Vijay Mallya court
Force India co-owner, Vijay Mallya, leaves after an extradition hearing at Westminster Magistrates Court, in central London on June 13, 2017. REUTERS/Hannah McKay

The UK High Court in London has ordered Indian businessman Vijay Mallya to pay upward of 200,000 pounds towards expenses incurred in the legal battle by the consortium of 13 banks in India.

The embattled liquor baron was ordered to pay the cost, whose exact value will be decided by the banks. Failing to come to a consensus, the High Court said that it would independently assess the value of the legal dues, and ask Mallya to pay accordingly. 

Last month, Mallya saw a judge overturn his request to stay the worldwide assets freezing order directed by the Indian banks. Judge Andrew Henshaw said that the banks were allowed to enforce the freezing order, as they were entitled to recover funds amounting to nearly USD1.3 billion.

In the same hearing, the judge asked the businessman to pay the costs towards the registration of the freezing order, as well as the Debt Recovery Tribunal of Karnataka in the UK. 

Led by the State Bank of India, the group of 13 banks include Bank of Baroda, Corporation Bank, Federal Bank Ltd, IDBI Bank, Indian Overseas Bank, Jammu and Kashmir Bank, Punjab and Sind Bank, Punjab National Bank, State Bank of Mysore, UCO Bank, United Bank of India and JM Financial Asset Reconstruction Co. Pvt Ltd. The Indian banks have filed cases against the tainted business tycoon for allegedly defaulting on his loans.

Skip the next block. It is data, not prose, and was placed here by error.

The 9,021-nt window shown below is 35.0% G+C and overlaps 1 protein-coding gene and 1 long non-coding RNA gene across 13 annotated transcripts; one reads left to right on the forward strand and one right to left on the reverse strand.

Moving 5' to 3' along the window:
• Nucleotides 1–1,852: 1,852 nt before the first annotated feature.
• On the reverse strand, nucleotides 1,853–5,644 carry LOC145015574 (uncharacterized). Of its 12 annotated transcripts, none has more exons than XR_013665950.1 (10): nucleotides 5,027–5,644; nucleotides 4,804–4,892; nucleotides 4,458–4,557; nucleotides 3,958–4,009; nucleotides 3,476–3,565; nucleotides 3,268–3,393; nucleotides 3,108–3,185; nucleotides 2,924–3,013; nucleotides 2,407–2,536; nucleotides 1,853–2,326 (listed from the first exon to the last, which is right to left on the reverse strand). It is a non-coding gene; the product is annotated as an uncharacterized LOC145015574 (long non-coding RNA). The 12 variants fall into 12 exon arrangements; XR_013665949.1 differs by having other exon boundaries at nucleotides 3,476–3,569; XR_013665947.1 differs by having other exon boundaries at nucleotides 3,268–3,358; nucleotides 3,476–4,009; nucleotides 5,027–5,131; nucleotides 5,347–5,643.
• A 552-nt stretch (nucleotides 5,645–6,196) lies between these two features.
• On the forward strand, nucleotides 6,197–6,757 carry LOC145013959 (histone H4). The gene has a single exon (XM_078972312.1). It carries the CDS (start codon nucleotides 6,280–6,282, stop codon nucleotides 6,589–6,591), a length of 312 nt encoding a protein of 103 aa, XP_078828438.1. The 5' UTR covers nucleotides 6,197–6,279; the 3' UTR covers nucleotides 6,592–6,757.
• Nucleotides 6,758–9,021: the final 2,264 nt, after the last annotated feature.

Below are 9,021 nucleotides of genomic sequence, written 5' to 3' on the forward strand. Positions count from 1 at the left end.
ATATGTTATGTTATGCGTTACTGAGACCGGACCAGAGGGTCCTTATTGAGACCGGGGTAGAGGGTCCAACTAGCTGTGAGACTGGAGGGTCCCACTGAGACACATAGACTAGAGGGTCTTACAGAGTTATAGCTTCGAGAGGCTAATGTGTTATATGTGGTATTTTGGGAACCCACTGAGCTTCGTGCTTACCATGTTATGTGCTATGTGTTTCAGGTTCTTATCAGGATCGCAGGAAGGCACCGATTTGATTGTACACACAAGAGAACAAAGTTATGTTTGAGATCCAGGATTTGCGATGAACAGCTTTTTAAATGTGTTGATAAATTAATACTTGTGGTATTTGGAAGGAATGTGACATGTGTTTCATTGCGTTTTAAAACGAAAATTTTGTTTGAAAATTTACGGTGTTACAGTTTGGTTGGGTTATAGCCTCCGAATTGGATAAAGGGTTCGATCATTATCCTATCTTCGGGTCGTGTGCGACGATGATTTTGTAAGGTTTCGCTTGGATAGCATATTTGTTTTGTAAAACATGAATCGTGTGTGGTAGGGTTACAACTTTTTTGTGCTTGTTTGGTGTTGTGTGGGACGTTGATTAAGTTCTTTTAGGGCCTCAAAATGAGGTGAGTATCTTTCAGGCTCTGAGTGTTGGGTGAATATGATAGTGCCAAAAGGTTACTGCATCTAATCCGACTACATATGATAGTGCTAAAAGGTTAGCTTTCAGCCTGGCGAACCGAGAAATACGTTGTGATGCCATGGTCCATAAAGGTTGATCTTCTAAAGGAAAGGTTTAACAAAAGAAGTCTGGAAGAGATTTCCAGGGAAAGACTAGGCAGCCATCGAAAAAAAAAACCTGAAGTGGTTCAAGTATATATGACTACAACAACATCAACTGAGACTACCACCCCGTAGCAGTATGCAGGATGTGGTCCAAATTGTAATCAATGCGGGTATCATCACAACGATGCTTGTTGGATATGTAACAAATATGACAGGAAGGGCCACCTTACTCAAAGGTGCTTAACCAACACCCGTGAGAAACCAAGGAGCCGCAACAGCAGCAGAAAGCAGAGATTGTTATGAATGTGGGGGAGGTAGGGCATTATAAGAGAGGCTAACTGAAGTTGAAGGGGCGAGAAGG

Mallya is also fighting a case to avoid extradition on fraud and money laundering charges worth an estimated Rs 9,000 crore. His hearing for the closing arguments by both his defence team and the Crown Prosecution Service (CPS) is scheduled for July 31, after earlier being scheduled for July 11 at the Westminster Magistrates' Court.

The CPS is contesting the case on behalf of the Indian government. Last April, the Indian government filed for an extradition warrant. Mallya has been granted bail until the verdict on the matter is issued.

While the CPS believes it has successfully established a case against the former Kingfisher Airlines boss, Mallya's lawyers argue that the criminal charges against him are "without substance" and "politically motivated". They also claim that the condition of Arthur Road Jail in Mumbai, where Mallya is due to be housed when extradited, is not good enough.